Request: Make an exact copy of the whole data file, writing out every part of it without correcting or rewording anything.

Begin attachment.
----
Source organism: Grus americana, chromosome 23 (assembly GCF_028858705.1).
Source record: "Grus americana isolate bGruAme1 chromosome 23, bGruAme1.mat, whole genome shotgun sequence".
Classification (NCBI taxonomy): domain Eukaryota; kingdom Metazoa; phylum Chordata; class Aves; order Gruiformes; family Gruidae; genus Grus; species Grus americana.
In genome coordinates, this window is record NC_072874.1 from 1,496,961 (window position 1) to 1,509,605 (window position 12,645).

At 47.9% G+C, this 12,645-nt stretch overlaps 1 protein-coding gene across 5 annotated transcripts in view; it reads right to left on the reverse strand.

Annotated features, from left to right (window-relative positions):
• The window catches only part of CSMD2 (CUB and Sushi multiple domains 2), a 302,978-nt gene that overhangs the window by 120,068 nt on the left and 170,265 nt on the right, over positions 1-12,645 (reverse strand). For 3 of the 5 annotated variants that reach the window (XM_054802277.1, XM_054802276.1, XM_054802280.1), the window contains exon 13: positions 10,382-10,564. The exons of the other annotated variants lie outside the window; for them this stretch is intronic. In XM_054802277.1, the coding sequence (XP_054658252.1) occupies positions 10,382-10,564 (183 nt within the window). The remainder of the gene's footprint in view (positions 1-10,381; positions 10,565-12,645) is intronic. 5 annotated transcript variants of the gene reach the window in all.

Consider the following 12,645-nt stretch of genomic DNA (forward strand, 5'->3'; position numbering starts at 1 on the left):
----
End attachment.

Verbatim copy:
Source organism: Grus americana, chromosome 23 (assembly GCF_028858705.1).
Source record: "Grus americana isolate bGruAme1 chromosome 23, bGruAme1.mat, whole genome shotgun sequence".
Classification (NCBI taxonomy): domain Eukaryota; kingdom Metazoa; phylum Chordata; class Aves; order Gruiformes; family Gruidae; genus Grus; species Grus americana.
In genome coordinates, this window is record NC_072874.1 from 1,496,961 (window position 1) to 1,509,605 (window position 12,645).

At 47.9% G+C, this 12,645-nt stretch overlaps 1 protein-coding gene across 5 annotated transcripts in view; it reads right to left on the reverse strand.

Annotated features, from left to right (window-relative positions):
• The window catches only part of CSMD2 (CUB and Sushi multiple domains 2), a 302,978-nt gene that overhangs the window by 120,068 nt on the left and 170,265 nt on the right, over positions 1-12,645 (reverse strand). For 3 of the 5 annotated variants that reach the window (XM_054802277.1, XM_054802276.1, XM_054802280.1), the window contains exon 13: positions 10,382-10,564. The exons of the other annotated variants lie outside the window; for them this stretch is intronic. In XM_054802277.1, the coding sequence (XP_054658252.1) occupies positions 10,382-10,564 (183 nt within the window). The remainder of the gene's footprint in view (positions 1-10,381; positions 10,565-12,645) is intronic. 5 annotated transcript variants of the gene reach the window in all.

Consider the following 12,645-nt stretch of genomic DNA (forward strand, 5'->3'; position numbering starts at 1 on the left):